Dealing With Road Rage – Time to Change Approaches

Every other day now, the press carries some news of more and more examples of road rage in urban India. For a very long time, road rage was something Indians heard about, as happening in America or Europe, and discussed at length. There were discussions about the possible causes, the pressures and stress of their “lifestyle” versus the Indian family strength, and so on. And now, road rage is here in a big way and looks all set to stay!

Recent months and weeks have seen escalating incidents and examples of this international phenomenon, right here at home. From cases of people yelling and honking like maniacs, to young men dragging older people out of their cars and beating them, finally to recent cases in Delhi of people being shot for overtaking the wrong car, things have been getting progressively uglier. And there seems to be no hope, at all, of anything getting better in a hurry. On the contrary, things seem all set to get much, much worse.

What is causing this, many people seem to wonder. If you really think about it though, there are no surprises here. This is expected and easily explainable. There are many layers to this issue, some of which are easy to understand, and some a little more complex, especially for Indians. For example, the concept of personal space is difficult to grasp in a country like this. Since, traditionally, Indians are used to large families in small spaces, and since the per square mile population density is so high, most people just don’t understand that everyone needs a certain amount of personal physical space to be really comfortable and happy.

One of the primary theories explaining road rage, the world over, draws from this basic human need. When you drive, your personal space expands to include the vehicle, car, bus, scooter, cycle, whatever, and any invasion into this, like another driver cutting in front of you, is as horrible for the psyche as someone crowding you physically or trying to hit you. As a result, what should just be a “shrug it off” minor traffic infraction turns into a “how dare the so-and-so” kind of personal insult. People have a visceral reaction to such incidents. This reaction is only worsened by the consciousness that it could have become a life-threatening situation if one of the parties had lost control or concentration for a moment.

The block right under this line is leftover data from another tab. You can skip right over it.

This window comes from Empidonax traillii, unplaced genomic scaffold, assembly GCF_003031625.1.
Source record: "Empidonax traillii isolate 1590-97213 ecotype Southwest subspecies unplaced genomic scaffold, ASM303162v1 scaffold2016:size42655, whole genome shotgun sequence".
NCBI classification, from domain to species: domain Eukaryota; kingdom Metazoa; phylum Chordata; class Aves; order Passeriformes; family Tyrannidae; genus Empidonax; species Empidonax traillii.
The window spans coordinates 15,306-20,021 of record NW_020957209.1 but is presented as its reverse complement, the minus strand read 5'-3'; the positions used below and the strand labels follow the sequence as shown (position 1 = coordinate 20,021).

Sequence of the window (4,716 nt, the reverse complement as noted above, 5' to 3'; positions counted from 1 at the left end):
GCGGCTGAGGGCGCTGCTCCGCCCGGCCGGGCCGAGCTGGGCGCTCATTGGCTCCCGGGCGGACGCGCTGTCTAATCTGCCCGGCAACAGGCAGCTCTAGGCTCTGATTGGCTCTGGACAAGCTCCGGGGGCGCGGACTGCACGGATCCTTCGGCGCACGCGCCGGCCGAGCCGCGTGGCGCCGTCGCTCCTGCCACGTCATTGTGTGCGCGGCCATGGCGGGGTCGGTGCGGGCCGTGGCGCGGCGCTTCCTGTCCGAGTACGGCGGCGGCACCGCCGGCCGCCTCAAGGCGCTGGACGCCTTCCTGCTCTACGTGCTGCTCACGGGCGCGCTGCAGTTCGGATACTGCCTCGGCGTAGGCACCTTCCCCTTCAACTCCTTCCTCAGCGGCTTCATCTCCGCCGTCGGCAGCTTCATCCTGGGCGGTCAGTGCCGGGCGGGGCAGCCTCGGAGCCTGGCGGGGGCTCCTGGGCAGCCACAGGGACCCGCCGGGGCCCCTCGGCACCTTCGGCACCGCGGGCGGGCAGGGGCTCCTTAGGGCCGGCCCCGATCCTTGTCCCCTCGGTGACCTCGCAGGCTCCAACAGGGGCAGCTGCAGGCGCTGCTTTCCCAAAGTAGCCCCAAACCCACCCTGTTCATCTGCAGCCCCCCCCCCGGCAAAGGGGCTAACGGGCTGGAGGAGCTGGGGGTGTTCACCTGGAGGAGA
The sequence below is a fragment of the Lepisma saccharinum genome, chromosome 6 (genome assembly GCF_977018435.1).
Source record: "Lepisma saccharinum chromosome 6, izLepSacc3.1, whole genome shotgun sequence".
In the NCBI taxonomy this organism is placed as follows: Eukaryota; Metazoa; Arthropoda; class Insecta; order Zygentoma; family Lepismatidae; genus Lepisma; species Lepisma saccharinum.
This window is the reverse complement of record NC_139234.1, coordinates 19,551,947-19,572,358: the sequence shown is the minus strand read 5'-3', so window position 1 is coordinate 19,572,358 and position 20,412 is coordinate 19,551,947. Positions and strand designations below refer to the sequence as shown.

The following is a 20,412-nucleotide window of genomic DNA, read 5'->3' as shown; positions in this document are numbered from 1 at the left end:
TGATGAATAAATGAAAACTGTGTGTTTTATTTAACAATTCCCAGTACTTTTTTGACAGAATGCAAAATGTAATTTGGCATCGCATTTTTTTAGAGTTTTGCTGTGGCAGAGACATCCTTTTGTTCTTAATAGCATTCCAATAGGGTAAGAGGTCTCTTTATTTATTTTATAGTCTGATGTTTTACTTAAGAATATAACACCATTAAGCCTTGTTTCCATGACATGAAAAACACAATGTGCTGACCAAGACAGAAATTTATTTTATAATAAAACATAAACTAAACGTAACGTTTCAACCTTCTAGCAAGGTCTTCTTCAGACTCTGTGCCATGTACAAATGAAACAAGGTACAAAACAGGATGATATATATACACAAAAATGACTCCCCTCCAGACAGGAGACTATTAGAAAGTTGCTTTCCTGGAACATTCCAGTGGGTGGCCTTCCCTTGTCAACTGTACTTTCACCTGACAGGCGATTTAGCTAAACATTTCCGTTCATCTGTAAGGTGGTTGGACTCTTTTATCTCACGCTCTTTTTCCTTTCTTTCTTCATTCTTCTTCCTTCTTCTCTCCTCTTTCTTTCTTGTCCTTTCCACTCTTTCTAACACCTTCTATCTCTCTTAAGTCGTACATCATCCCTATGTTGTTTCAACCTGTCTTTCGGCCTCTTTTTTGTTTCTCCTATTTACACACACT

But the invasion and danger angle is just one of the forces that drive road rage. The increasing levels of stress are another major contributing agent behind the phenomenon. People have become angrier and less patient in all fields and facets of their life. Life itself is becoming more of an irritant on a daily basis. Most people don’t have healthy outlets for all the frustration and anger that they accumulate all day, every day, and they carry it around like a burden, emotional as well as physical. A small incident on the road can often cause all this anger, frustration, and irritation to spill over in the form of vocal or physical violence.

There are other issues too. Families and friend circles have become smaller, less supportive, and more superficial in their interactions. Not only does this take away the vital emotional support that enables people to deal with frustrations, but it also takes away the regular interactions that teach people how to deal with each other socially. Youngsters these days are not being taught to respect elders, be patient, deal with things, or let small irritants slide. On the contrary, instant gratification is the mantra of the hour. Kids are spoilt, get everything they want, when they want it, learning no patience or understanding. They grow up aggressive and impatient. Add to this all the new kinds of stressors and all the angst that they have to deal with, daily, and you have the perfect recipe for disaster.

And there seems to be no solution in sight until there is a sea change in the way people handle frustrations and anger. However, anger management classes, laughter clubs, yoga centers, and lifestyle management gurus are all making an effort. Even small dents are a beginning, and small steps a good way to begin a long and difficult journey.